Ok, I know it is more complicated than this, but let’s consider a hypothetical ship that the US Government buys from Northrop Grumman. Say they pay $10,000,000 for it, but it only costs them $9,500,000 to make. The government gets back 35% of that 500,000, or $175,000. That remaining $425,000 goes to shareholders who also have to pay their own taxes on it… another 15%. Giving the Government $48,750
If 60% of the costs are in materials and there’s a 6% sales tax on that, the government gets $342,000 in sales tax. I think it is fair to guess that a large part of the cost to produce those components that get bought also gets eaten up in salaries, so let’s assume that these people are making money in the 28% tax bracket. That’s another $1,276,800 that goes back to the government.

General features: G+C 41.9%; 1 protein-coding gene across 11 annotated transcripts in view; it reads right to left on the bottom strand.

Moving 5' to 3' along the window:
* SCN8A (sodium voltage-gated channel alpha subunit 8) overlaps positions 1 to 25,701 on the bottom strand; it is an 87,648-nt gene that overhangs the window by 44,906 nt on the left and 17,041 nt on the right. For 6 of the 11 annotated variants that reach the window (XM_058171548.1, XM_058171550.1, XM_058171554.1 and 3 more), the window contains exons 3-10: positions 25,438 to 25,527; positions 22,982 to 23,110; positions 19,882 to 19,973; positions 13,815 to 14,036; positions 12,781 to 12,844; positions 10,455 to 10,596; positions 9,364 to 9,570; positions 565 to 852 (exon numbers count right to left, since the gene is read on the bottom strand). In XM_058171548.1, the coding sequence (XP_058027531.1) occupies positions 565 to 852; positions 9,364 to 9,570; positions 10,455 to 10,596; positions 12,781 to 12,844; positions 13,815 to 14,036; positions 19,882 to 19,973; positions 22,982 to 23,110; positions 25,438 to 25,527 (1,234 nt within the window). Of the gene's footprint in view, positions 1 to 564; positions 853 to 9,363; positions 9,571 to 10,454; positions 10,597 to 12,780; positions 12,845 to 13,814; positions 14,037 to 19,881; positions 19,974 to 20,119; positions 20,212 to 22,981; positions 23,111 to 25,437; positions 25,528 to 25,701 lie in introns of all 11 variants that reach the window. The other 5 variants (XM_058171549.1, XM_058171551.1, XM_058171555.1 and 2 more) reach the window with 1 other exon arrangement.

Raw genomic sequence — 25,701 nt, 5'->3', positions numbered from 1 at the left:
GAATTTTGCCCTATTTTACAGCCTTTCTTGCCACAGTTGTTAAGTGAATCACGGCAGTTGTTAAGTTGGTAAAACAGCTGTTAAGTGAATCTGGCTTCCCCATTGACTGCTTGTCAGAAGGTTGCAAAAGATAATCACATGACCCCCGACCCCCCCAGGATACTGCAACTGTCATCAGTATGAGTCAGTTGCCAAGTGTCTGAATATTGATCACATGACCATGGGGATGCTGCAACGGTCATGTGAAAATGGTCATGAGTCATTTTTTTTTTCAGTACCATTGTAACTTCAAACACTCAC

The remaining 30% goes to salaries and 10% to facilities. (Yes, I’m pulling these numbers out of the air, but it’s a thought exercise. I am hoping that Freakanomics will take on this question and address it for real.) There has got to be some taxes associated with running the facilities, but I don’t know what they are, so we’ll stick to the salaries. Assuming that these people make a little more than the poor suckers producing the steel that makes up the ship, we’ll tax them at 30%. That’s $840,000.
So for every $10,000,000 the government spends, it gets $2,633,800 back in first-degree taxes. Take it down another level and contemplate what the salaries are associated with what the people who are getting that first-degree salary are buying… House and pedicures and grocery stores and malls and so on. Because we know we aren’t putting that money into savings.
Does it change anyone’s view of government spending knowing that, at least roughly, for every $1.00 spent, $.30 comes back to it?